PREP NOTEBOOK: Ashland softball laments lost momentum
Championship hopes were out of the question.
Heck, even a winning season may have been a stretch for the Ashland softball program this spring.
The reality of sports, though, is that it is entirely possible to have a successful season even if you’re not piling up victories and walking away with championship banners.
When the Grizzlies lost out on the 2020 season due to the coronavirus pandemic, they also lost a chance to build vital momentum for a program that fielded a varsity squad for the first time in three years last season.
“With the season disappearing,” Ashland head coach Bobby Heiken said Monday, “that really set us back a little bit in a year where we weren’t going to win a conference title or anything but we could’ve gained some valuable game experience and practice experience.”
The Grizzlies went 2-20 in 2016 before opting to only have a junior varsity program in the following two years.
Despite fielding only 13 players in last year’s return to varsity competition, Ashland posted an 8-14 record and scored Midwestern League victories over Churchill, North Eugene and Springfield.
For 2020, the Grizzlies simply aimed to springboard off last year and continue growth for what remains a one-tier program with no junior varsity squad.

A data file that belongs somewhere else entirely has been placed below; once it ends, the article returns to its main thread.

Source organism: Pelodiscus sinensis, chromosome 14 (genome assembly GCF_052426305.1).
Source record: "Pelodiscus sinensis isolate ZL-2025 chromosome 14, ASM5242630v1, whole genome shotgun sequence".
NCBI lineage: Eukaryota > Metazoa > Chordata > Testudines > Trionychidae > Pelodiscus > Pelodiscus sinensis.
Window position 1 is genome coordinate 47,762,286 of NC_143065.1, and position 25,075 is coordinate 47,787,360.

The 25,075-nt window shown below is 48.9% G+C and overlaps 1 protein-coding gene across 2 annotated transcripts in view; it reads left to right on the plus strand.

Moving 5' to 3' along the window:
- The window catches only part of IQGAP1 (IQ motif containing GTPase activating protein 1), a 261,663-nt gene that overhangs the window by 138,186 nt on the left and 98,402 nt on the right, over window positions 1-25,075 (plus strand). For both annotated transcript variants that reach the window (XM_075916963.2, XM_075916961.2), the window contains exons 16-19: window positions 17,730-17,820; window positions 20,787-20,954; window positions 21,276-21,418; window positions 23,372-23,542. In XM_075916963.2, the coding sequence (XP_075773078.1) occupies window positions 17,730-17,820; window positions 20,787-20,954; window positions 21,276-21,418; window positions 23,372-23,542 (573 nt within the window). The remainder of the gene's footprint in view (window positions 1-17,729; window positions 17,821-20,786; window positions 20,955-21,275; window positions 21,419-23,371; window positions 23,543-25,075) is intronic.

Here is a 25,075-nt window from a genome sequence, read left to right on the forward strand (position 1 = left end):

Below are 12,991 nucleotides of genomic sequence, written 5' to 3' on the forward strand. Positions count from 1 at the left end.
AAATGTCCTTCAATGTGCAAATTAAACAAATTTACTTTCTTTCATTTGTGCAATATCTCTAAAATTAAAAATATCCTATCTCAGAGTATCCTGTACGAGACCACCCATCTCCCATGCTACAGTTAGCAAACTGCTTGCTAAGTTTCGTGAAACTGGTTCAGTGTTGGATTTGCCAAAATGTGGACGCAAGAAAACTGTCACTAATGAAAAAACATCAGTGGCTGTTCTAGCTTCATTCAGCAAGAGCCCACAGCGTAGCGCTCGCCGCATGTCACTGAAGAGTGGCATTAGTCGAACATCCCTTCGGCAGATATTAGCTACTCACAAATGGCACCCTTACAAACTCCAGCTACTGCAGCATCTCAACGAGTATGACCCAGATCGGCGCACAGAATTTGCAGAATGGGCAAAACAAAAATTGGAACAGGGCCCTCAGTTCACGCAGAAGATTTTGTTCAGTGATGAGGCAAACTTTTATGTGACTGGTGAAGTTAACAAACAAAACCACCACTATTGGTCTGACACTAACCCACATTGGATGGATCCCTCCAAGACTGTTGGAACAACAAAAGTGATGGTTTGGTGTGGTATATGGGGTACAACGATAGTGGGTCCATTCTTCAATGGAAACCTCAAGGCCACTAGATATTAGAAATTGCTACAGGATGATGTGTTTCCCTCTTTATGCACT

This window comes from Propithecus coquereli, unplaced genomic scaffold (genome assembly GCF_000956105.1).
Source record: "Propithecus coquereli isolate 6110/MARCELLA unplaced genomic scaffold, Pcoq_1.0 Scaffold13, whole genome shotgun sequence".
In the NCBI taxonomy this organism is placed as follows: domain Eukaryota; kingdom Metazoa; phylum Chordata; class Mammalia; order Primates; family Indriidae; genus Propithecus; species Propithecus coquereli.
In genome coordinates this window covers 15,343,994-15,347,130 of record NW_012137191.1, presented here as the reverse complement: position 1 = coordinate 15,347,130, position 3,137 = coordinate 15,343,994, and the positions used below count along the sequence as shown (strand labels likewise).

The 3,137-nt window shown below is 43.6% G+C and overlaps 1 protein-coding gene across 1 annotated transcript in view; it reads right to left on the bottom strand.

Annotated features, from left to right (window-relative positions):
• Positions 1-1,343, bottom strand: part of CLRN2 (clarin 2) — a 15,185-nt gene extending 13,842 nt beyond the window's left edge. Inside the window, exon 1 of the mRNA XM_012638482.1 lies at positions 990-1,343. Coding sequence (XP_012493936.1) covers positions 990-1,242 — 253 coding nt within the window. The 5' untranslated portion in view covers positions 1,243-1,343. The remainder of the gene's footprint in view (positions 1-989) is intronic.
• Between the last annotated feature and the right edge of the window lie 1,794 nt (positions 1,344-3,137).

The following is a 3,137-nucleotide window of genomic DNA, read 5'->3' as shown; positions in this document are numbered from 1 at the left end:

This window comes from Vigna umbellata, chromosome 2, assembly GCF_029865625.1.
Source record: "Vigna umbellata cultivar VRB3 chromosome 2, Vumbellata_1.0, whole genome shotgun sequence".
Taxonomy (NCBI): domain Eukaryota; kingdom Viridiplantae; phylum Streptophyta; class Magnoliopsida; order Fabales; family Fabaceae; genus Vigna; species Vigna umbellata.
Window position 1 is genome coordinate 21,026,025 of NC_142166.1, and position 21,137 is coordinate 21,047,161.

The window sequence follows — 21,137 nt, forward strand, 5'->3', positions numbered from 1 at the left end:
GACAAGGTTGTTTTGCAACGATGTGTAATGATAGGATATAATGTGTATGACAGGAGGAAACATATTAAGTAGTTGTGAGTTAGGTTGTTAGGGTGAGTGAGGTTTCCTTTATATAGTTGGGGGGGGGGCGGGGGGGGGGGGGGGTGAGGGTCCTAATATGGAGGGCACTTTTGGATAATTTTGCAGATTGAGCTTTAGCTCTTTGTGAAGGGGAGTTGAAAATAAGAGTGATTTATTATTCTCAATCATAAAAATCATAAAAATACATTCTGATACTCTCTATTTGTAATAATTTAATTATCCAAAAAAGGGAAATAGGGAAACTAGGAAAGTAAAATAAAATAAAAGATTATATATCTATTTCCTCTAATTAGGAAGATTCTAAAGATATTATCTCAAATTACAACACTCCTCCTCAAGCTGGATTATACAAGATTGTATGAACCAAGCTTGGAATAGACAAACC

“In 2019 we made big steps,” said Heiken, who also serves as associate athletic director at Southern Oregon University. “We’d started to get our feet under us, but we still have a long way to go.”
While preaching patience seems fitting for a program that last posted a winning season in 2015 by going 14-13 overall, that’s not entirely the way the Grizzlies were seeing it.
“We openly talk about this being our chance to turn this program around,” said Heiken, “so we try to take advantage every day and in everything we do to take the steps in the right direction. To all of a sudden be put on pause is disappointing for everyone in that boat.”
That’s why this spring was going to be so important, especially with so many fresh faces on board.
Of Ashland’s 18 players, there were only three seniors in Ruby Adams, Kallin Hakes and Ella Hart and the rest were sophomores and freshmen. Nine players overall returned from last year’s squad, with nine newcomers.
“The majority of those girls new to the program were new to the sport as well,” said Heiken, “so for us, we just needed to play. We just needed to practice, we just needed to be out on the field. I don’t care if that’s games or practices, we just needed to be able to throw the ball around, hit the ball and do softball-related activities so that these new girls, who are multi-sport athletes already, were able to play and learn the game of softball.”
Ashland was already going to have to learn how to play without the services of sophomore standout Gabby Heiken, the coach’s daughter, who suffered a torn anterior cruciate ligament on Dec. 21 while trying to block a shot in basketball at Churchill and underwent surgery on Jan. 21.
Last year, Gabby Heiken earned second-team all-MWL honors at shortstop after posting a .469 batting average. She also recorded a 6-6 record with one save and a 3.68 ERA inside the circle.